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Consumer Insights and The Future of Food at IFT First

Climate change, sustainability, and consumer behavior were key topics at IFT First, the annual conference and expo from Institute of Food Technologists, held July 16-19 in Chicago.  This year’s event focused on the theme, “Innovation in a Time of Crisis: Can We Future-Proof the Food System?”  As several presenters noted, perhaps the most important follow-up question is: Are consumers willing and able to change?

Aspiration and Reality

Speaking on improving consumer trust, David Lundahl of InsightsNow pointed to his research on primary shoppers throughout the U.S. which found that 47 percent of all shoppers aspire to find products that are more sustainable. However, only 15 percent of shoppers are actually buying more sustainably, due to barriers that include availability of product and concerns about product performance.

In a presentation on ethics and sustainability, Melanie Zanoza Bartelme of Mintel spoke about consumer responses to carbon-neutral claims and quoted research showing that 68 percent find it important that companies engage in these measures, and 40 percent don’t trust companies to be honest about their impact on the environment.

Looking to the Consumer

Despite these findings on consumer concerns, there’s evidence from multiple researchers and food-system thinkers that the consumer is in the forefront as they work to bring new climate-friendly crops and products to market.

Upcycling: In his session “Upcycled Food: Wins, Challenges, and Consumer Acceptance,” Dr. Jonathan Deutsch of Drexel University explained that the World Bank says that by 2050, we will have to scale food production by 50 percent. “Waste is a social construct. If we waste less,” he says, “the challenge is more doable.” He pointed to a key question in his study: will people pay more for upcycled food? “If you say here's a cookie, here's an upcycled cookie, which one do you want? They want the cookie, but what we find is with factual, rational messaging like ‘this reduces food waste’ or ‘this uses products that would otherwise go to waste,’ they will pay more.”

Orphan crops: At IFT First, Dr. Innocensia John of the University of Dar es Salaam in Tanzania was awarded a prize at the second annual Seeding the Future Global Food System Challenge for her research on the economic potential of “orphan crops” like jackfruit, pigeon pea, and moringa in the smallholder farmer system. “These crops are actually packed with micronutrients such as zinc and Vitamin A which are the most prevailing problems in Tanzania currently,” she noted, and her focus is on changing the market by bringing native crops onto consumer tables through education and greater availability, including home and school garden projects.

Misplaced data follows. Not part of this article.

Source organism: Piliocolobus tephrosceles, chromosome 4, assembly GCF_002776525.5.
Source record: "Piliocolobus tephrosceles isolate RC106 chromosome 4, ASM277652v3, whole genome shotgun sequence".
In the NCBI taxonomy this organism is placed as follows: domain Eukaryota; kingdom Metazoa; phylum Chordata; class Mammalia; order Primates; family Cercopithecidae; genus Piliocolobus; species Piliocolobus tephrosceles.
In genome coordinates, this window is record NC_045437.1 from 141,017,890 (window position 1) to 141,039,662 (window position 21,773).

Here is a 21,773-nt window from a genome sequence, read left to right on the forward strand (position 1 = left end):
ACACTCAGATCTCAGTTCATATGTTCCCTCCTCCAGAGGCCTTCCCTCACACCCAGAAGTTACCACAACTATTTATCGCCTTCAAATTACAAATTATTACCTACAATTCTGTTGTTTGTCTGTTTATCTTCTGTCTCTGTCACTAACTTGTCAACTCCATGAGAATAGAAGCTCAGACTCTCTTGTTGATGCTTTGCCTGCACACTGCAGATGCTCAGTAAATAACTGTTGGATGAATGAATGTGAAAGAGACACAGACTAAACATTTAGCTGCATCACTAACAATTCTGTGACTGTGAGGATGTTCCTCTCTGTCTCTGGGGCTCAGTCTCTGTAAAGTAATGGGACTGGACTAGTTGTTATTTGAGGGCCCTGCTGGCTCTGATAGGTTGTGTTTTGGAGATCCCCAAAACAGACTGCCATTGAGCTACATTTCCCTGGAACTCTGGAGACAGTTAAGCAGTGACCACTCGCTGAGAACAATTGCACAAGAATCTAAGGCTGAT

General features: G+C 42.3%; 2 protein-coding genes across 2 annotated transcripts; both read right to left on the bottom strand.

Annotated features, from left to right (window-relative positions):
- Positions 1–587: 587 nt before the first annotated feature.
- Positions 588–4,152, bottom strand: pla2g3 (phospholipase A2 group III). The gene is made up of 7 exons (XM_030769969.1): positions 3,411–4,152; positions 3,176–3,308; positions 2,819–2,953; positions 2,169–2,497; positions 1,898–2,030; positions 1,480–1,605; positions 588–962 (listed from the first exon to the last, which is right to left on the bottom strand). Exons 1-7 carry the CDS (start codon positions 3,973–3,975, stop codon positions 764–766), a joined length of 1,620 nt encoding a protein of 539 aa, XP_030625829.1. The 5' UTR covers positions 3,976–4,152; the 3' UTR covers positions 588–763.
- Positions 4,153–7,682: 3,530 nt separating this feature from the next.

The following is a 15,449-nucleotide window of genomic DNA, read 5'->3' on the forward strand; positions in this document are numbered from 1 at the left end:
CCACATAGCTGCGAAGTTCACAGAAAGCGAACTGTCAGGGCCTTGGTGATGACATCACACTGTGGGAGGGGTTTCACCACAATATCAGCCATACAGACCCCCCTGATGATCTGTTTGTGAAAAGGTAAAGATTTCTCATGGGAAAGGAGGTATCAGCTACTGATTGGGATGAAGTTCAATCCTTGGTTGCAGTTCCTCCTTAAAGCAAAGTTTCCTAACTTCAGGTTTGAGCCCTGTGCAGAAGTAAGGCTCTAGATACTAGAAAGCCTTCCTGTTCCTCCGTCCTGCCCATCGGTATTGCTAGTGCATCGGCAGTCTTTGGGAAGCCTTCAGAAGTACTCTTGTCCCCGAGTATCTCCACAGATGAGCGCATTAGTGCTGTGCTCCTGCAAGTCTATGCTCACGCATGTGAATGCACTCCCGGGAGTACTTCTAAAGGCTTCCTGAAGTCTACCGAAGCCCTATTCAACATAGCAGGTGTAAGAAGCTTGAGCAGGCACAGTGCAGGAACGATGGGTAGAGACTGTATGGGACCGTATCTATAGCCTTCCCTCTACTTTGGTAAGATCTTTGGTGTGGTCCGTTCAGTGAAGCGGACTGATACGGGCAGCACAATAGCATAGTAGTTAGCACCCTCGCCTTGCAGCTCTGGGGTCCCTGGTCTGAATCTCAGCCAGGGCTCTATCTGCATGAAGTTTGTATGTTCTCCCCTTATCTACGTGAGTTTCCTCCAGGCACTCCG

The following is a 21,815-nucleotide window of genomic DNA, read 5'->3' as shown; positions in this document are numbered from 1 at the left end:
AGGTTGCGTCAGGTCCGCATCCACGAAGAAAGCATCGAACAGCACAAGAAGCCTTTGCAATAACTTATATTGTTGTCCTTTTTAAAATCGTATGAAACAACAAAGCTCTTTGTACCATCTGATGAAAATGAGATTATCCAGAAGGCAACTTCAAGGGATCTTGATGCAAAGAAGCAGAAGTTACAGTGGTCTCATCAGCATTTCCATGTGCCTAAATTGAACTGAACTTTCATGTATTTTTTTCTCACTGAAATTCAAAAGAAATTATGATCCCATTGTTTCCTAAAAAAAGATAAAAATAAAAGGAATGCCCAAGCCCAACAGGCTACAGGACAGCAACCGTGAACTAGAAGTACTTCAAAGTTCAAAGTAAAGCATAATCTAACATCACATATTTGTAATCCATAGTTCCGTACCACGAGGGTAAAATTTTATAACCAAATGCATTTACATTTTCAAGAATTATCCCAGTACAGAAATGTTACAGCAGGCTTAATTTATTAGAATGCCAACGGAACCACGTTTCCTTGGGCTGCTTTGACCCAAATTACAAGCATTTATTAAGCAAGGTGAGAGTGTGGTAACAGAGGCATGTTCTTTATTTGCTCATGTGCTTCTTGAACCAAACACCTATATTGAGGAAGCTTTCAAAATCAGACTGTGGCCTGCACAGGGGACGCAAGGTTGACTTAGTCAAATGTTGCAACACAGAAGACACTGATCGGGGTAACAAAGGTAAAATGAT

Insect protein: Dr. Dominic Agyei from the Department of Food Science, University of Otago, New Zealand focused on the nutritional and health impact of edible insects in mitigating food insecurity. “Knowing the benefit of insects as a food source, talking about the nutrition, the high protein, high fat, high levels of minerals, and also even dietary fiber in the form of the chitin in insects is key, along with the environmental footprint.” He acknowledged that consumers may be hesitant, and that the final challenge is to ensure taste, palatability, and safety of the final consumer product.

Cultivated protein and the role of foodservice: During the panel, “Food Tech Innovations That are Changing How the World Eats,” presenters from EAT JUST and Aleph Farms spoke about the importance of reducing costs, increasing availability, and providing high-quality, delicious products with regard to cultivated meat and cellular agriculture. Panelist Carole Sioufi of Branchfood noted the importance of the foodservice channel in accelerating consumer adoption of these new foods, stating, “Foodservice enables feedback with consumers to be able to understand how far we are from an ideal product that consumers will adopt. Foodservice also helps familiarize consumers with these novel proteins. Consumers trust the restaurant, the chef, the operator.”

The founder of the Seeding the Future Global Food System Challenge Bernhard van Lengerich perhaps best summarized the theme of the event in his remarks: “Making healthy food is not really that difficult, but making healthy food that tastes good, is affordable to the consumer, nutritious, and sustainable, it's a high charge.”

Related: Cost Increases Hit Olive Oil Retailers; India's Rice Ban Could Provoke Global Food Crisis.